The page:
Home > Neurology > EAN 2022 > Multiple Sclerosis > Teriflunomide in children with MS: final results of TERIKIDS

Teriflunomide in children with MS: final results of TERIKIDS

Presented By
Prof. Tanuja Chitnis, Brigham and Women’s Hospital, MA, USA
EAN 2022

The final results of the open-label extension (OLE) period of the TERIKIDS study showed that continuous teriflunomide numerically – but not significantly – lowered the relapse risk and disability progression compared with delayed teriflunomide initiation in paediatric multiple sclerosis (MS) patients. MRI lesion count was significantly reduced and the safety profile was manageable. The beneficial effects of teriflunomide in TERIKIDS are similar to those seen in adults.

Treatment of paediatric MS represents an area of unmet need, as there are limited options. The randomised, double-blind, placebo-controlled TERIKIDS study (NCT02201108), including 166 children aged 10–17 years (median age 14.6 years) with relapsing MS, showed no significant difference between teriflunomide and placebo in time to first confirmed clinical relapse after 2 years [1]. This was possibly due to a higher number of participants switching from double-blind to open-label treatment because of high MRI activity. Teriflunomide numerically reduced relapse risk and significantly reduced new/enlarging T2 and gadolinium-enhancing T1 lesion counts. Prof. Tanuja Chitnis (Brigham and Women’s Hospital, MA, USA) presented the final results from the TERIKIDS OLE period [2].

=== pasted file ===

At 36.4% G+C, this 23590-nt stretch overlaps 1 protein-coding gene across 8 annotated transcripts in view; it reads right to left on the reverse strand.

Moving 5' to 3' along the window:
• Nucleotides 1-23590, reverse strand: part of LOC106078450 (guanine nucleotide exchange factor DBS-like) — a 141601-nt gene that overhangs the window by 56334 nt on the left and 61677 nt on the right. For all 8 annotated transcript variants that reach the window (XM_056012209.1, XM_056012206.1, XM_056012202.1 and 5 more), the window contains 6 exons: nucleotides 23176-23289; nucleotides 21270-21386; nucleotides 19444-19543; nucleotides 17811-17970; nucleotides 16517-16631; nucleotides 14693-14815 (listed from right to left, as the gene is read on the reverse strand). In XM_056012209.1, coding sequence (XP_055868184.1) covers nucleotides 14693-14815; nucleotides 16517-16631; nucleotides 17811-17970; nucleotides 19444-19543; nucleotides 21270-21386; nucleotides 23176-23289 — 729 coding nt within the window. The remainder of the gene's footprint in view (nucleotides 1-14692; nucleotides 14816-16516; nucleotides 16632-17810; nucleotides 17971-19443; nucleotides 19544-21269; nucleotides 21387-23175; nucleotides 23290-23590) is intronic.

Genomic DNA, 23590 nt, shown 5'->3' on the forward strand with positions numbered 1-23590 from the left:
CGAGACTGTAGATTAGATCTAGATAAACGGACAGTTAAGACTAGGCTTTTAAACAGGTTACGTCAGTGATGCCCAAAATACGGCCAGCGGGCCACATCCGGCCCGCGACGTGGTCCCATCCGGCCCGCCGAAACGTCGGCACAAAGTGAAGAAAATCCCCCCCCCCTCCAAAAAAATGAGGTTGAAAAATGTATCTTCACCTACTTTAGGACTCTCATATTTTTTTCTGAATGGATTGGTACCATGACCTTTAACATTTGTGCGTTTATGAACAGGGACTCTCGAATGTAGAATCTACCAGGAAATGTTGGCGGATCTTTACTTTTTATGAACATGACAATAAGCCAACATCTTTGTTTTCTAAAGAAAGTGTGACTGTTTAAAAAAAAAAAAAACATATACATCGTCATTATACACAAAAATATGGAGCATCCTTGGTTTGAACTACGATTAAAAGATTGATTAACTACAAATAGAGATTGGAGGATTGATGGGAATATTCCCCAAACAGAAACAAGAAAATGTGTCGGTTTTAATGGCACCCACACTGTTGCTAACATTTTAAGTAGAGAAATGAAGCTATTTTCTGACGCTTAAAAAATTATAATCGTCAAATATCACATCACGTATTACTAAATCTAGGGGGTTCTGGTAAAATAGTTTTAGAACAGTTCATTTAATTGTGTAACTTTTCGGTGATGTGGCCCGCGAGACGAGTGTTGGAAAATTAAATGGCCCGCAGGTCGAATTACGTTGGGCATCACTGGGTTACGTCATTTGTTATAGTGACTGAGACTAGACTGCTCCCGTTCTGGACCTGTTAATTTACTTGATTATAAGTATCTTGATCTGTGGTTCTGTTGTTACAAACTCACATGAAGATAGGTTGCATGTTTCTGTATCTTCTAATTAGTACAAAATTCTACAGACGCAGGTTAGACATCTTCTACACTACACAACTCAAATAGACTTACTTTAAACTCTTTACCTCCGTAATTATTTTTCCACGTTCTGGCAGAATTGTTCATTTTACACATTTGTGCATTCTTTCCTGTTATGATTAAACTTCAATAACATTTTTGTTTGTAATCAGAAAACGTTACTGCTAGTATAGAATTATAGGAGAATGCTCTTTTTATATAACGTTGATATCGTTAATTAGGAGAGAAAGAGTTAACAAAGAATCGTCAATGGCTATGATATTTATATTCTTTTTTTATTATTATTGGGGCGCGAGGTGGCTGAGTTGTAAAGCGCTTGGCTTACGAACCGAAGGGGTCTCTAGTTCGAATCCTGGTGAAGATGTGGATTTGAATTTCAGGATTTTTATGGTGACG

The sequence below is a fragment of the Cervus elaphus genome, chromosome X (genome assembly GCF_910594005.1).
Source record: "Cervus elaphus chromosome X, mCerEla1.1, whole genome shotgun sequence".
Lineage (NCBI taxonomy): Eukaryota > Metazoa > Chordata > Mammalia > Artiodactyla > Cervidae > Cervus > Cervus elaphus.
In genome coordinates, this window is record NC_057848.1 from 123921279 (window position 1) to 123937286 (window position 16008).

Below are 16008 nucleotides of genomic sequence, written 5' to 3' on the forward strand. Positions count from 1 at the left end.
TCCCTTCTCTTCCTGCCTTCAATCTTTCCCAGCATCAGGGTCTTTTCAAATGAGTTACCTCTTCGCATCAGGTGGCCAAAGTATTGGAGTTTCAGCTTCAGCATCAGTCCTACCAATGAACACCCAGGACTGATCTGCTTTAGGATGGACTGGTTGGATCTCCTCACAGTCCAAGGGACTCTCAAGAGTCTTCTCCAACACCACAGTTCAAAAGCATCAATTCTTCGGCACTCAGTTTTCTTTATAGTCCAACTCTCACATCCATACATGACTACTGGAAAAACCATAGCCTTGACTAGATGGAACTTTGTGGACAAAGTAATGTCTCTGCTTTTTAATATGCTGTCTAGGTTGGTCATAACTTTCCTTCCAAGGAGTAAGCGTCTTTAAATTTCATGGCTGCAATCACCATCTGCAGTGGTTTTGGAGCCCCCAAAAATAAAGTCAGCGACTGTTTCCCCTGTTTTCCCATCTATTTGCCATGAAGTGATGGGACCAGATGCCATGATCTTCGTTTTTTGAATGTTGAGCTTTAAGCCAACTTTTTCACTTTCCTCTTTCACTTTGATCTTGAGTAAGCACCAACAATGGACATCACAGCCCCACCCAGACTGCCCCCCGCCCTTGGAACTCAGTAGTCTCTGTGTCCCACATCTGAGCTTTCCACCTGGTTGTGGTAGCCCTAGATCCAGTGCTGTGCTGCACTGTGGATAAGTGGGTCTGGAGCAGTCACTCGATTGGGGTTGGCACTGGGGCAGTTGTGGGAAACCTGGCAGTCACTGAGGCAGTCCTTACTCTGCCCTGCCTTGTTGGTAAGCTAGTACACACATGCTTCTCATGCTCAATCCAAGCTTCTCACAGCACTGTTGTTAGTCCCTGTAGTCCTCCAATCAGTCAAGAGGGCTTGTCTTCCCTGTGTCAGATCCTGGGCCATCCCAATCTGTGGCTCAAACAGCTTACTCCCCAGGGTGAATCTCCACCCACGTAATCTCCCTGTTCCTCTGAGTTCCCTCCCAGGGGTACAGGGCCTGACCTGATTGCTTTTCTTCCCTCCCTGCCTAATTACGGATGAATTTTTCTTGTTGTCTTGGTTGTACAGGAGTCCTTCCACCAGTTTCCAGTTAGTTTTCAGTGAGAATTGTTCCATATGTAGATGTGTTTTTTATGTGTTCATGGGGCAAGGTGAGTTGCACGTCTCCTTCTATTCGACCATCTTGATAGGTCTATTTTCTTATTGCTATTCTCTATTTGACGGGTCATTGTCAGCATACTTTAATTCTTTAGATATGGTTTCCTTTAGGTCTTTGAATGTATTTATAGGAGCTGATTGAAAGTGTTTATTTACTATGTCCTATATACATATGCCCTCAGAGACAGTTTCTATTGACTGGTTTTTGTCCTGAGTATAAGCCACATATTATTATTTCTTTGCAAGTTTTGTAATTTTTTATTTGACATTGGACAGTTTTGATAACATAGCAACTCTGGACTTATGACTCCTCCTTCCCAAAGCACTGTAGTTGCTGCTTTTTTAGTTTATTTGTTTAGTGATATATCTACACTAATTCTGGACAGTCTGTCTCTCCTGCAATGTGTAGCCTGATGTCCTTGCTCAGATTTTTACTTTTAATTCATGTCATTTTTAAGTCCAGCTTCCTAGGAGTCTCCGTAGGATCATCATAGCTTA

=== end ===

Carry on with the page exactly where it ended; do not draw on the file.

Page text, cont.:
Of the 166 participants from the initial double-blind phase, 152 participants (91.6%) continued in the OLE, until a maximum of 192 weeks after initial randomisation, and 104 participants (68.4%) completed the OLE. All of them received teriflunomide at a body weight-based dose (the equivalent of 14 mg in adults).

Final study results showed that from randomisation to the end of OLE, relapse risk was numerically lower, but not significantly different, for teriflunomide versus placebo (HR 0.62; 95% CI 0.39–0.98; P=0.11), with a corresponding median time to first clinical relapse of 153.9 versus 86 weeks. The number of gadolinium-enhancing T1 lesions per scan was 1.5 compared with 2.7 in the placebo group: a relative reduction of 43% (P=0.043). The number of new/enlarging T2 lesions was 5.7 compared with 11.1 in the placebo group: a relative reduction of 49% (P=0.001). The teriflunomide group had a numerically lower risk of disability progression sustained for 24 weeks (HR 0.47; 95% CI 0.23–0.96).

Teriflunomide was well tolerated. The incidence of treatment-emergent adverse events (TEAEs) during the OLE was lower in the teriflunomide group (81.0%) than in the placebo group (90.4%), as was the incidence of serious TEAEs (14.0% vs 28.8%). Twelve participants discontinued the open-label treatment due to TEAEs.

  1. Chitnis T, et al. Lancet Neurol. 2021;20(12):1001–11.
  2. Chitnis T, et al. Teriflunomide in paediatric patients with relapsing multiple sclerosis: results from the open-label TERIKIDS extension. OPR-025, EAN 2022, 25–28 April, Vienna, Austria.

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